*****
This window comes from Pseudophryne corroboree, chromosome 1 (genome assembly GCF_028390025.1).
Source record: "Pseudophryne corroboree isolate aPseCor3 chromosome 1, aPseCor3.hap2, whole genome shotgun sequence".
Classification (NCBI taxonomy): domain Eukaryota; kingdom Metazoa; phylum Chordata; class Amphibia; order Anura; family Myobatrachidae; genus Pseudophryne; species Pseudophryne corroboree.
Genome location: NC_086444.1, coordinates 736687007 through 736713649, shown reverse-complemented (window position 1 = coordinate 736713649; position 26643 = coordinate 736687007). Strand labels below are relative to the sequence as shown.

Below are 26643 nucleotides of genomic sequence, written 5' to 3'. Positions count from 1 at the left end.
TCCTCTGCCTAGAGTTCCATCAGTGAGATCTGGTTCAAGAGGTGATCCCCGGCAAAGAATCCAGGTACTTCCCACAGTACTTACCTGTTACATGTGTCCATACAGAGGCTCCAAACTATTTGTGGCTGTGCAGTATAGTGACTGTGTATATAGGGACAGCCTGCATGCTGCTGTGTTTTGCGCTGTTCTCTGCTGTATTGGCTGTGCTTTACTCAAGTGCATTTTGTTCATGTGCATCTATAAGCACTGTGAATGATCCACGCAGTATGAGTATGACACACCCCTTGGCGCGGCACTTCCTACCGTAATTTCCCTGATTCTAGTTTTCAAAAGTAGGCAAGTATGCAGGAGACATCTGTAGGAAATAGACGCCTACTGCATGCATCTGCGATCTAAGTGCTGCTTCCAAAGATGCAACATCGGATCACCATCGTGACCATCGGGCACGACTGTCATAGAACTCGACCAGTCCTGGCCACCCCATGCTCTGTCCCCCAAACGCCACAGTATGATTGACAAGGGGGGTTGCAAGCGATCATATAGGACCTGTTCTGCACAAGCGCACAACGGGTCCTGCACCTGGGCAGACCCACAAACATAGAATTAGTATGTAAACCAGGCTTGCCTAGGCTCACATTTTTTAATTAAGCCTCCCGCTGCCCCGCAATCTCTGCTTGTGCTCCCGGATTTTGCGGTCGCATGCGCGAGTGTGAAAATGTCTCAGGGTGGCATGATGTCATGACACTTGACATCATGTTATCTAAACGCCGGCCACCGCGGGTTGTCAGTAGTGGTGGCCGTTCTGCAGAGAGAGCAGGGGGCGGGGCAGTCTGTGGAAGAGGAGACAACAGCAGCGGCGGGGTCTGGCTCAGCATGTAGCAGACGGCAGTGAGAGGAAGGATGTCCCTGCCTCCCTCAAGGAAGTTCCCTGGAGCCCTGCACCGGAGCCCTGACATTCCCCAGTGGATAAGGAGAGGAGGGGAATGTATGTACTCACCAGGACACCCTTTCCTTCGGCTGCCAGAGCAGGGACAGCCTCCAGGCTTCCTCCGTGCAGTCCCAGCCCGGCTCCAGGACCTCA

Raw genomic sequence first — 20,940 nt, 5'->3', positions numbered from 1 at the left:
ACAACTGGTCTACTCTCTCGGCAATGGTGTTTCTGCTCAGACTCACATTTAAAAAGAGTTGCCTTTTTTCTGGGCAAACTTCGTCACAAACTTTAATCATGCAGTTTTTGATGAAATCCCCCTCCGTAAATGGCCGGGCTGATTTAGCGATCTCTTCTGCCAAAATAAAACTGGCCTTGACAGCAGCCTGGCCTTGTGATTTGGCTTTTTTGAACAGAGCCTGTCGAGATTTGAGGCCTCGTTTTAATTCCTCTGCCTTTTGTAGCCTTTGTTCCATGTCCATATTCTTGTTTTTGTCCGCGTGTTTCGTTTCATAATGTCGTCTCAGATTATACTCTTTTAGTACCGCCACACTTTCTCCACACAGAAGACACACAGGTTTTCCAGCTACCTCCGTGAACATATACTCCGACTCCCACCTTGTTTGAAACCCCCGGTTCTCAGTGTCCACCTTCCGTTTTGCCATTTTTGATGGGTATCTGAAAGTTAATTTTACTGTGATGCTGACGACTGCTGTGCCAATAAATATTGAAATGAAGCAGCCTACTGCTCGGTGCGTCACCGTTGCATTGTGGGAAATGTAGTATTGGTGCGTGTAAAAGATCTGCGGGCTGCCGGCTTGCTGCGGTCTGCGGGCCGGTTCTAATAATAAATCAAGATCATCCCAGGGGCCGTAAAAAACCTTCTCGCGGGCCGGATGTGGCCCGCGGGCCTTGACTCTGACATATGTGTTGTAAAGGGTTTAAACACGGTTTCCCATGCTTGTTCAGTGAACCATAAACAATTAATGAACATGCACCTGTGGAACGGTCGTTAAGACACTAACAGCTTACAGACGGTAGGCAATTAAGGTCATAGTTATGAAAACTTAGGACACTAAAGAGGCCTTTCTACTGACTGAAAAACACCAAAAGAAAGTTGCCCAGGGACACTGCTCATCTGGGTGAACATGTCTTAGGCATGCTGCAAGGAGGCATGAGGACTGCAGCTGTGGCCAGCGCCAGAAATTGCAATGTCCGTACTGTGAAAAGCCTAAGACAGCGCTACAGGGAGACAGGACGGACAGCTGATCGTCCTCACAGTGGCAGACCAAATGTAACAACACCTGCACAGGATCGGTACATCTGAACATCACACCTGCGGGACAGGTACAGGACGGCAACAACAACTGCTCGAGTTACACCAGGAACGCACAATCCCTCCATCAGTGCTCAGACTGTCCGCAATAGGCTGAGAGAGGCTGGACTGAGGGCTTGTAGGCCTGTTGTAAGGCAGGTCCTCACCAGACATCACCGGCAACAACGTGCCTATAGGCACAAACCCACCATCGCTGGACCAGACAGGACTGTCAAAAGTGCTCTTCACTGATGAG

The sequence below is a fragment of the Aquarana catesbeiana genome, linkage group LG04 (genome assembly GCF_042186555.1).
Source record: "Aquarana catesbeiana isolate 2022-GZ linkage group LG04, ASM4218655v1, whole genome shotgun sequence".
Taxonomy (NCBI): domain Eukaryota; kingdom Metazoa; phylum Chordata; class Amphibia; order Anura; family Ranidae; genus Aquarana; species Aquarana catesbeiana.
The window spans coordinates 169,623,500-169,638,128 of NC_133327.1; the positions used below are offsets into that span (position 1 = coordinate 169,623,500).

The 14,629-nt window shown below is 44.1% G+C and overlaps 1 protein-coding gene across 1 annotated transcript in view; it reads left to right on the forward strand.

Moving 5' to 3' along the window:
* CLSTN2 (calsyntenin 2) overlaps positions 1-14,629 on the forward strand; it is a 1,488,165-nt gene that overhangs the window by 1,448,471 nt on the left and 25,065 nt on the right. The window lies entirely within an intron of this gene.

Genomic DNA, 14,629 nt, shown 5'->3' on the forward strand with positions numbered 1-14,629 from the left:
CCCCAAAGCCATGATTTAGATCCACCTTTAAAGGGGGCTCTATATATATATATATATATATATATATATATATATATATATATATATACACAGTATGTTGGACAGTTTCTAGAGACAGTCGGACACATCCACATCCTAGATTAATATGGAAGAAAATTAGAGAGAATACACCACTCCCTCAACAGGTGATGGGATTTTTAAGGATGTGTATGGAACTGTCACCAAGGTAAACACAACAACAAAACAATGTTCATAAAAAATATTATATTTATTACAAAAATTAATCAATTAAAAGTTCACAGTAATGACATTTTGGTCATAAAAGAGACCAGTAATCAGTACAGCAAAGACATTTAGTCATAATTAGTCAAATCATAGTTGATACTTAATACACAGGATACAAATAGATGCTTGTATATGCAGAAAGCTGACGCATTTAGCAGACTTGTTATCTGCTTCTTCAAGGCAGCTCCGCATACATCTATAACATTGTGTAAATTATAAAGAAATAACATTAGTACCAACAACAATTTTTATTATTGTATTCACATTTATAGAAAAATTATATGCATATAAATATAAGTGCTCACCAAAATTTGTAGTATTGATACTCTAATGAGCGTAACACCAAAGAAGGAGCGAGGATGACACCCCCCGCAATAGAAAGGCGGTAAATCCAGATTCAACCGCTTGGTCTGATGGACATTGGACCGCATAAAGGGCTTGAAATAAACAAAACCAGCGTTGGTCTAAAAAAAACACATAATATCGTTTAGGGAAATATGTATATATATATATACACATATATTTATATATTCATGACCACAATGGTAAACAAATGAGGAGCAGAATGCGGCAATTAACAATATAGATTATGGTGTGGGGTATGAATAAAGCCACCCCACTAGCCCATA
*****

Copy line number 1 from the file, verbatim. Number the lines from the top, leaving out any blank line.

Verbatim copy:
This window comes from Pseudophryne corroboree, chromosome 1 (genome assembly GCF_028390025.1).